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Chile looks to catastrophe bonds for disaster insurance


Chile is the latest sovereign government that is reportedly looking to a catastrophe bond issuance, providing a responsive source of disaster risk insurance or financing, as part of a goal to become more responsible about disaster and weather risk management.

Speaking at the IMF and World Bank annual meetings held in Lima, Peru earlier this month, Rodrigo Valdes, Chile’s Finance Minister, revealed that the South American nation is actively looking into catastrophe bonds as a potential source of financing for disaster and severe weather risks.

Increasingly, sovereign governments are looking outside of normal insurance and reinsurance market capital for disaster risk protection and recovery financing. The capital market providers of disaster insurance and reinsurance protection, so the specialist insurance-linked securities (ILS) fund managers and investors, are seen as an efficient source of capacity that governments can tap into.

Chile is looking to intermediary organisations like the World Bank to help it look into catastrophe bonds, according to Valdes, which suggests that another MultiCat style cat bond could be on the cards. Having faced 8 major disasters in the last two years, the most recent being the Chile earthquake a month ago, the government needs to find a way to make the expense easier to bear.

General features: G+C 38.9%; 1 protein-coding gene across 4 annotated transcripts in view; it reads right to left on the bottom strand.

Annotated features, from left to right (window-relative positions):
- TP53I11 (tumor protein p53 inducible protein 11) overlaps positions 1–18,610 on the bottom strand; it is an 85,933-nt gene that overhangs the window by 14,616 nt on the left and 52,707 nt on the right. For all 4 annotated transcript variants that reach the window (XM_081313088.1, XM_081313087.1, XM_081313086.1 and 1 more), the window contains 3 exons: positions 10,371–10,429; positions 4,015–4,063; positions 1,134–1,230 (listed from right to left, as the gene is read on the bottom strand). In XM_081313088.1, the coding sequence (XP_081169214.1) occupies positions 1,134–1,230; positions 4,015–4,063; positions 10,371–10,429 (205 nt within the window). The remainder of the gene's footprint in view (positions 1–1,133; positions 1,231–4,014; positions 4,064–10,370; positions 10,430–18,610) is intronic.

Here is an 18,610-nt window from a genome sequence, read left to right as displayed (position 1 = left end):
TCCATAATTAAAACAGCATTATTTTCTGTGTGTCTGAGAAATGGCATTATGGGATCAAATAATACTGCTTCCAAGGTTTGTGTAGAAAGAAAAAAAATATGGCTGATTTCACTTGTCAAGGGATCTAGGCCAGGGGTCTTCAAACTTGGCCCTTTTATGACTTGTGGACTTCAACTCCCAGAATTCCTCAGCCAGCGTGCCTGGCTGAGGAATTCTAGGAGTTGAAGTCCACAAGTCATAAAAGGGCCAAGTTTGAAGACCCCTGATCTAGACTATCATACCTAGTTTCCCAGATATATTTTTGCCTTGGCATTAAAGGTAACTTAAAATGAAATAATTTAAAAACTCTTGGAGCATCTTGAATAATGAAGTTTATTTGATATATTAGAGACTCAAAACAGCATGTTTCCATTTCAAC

Chile has an admirable disaster alert and response operational framework in place, meaning that it can protect as many lives as possible when the worst happens, but the financial cost of disasters creates a burden which causes the government to reallocate budgets as a result.

“The country has learned to handle these situations well in terms of operation,” Valdes explained, but adding that Chile lacked the financial means and resources required for disaster response.

As a result the finance ministry of Chile is exploring catastrophe bonds as one possible mechanism that could provide capital in response to disasters such as earthquakes, volcanic eruptions or flooding.

Valdes notes that other countries have insurance in place for these risks, including catastrophe bonds which he called a kind of direct insurance, but Chile has yet to develop the financial mechanism to make responding to disasters better financed.

Valdes said that it would be akin to going to an insurance company and explained the importance of cost to Chile. For Chile to sponsor a catastrophe bond the cost would need to be comparable with traditional insurance or reinsurance, something that working with the World Bank can assist with as the Bank’s acting as intermediary can reduce frictional costs.

This is not the first time Chile has looked to catastrophe bonds as a potential risk transfer and financing tool for disasters. The country investigated cat bonds prior to the financial crisis, but the timing was not right and likely neither was the cost.

With the cost of catastrophe bond risk capital now at or near the lowest point it’s ever been countries like Chile may find they can access the capital markets more easily than before.

Chile is not the only country currently looking to catastrophe bonds. The Philippines finance minister continues to state that the country is seeking a cat bond issuance by the end of this year, supported by the World Bank.

The interest in cat bonds, parametric triggers and accessing the capital markets for responsive disaster risk financing continues to grow. What the market now needs to see is some of these conversations coming to fruition.

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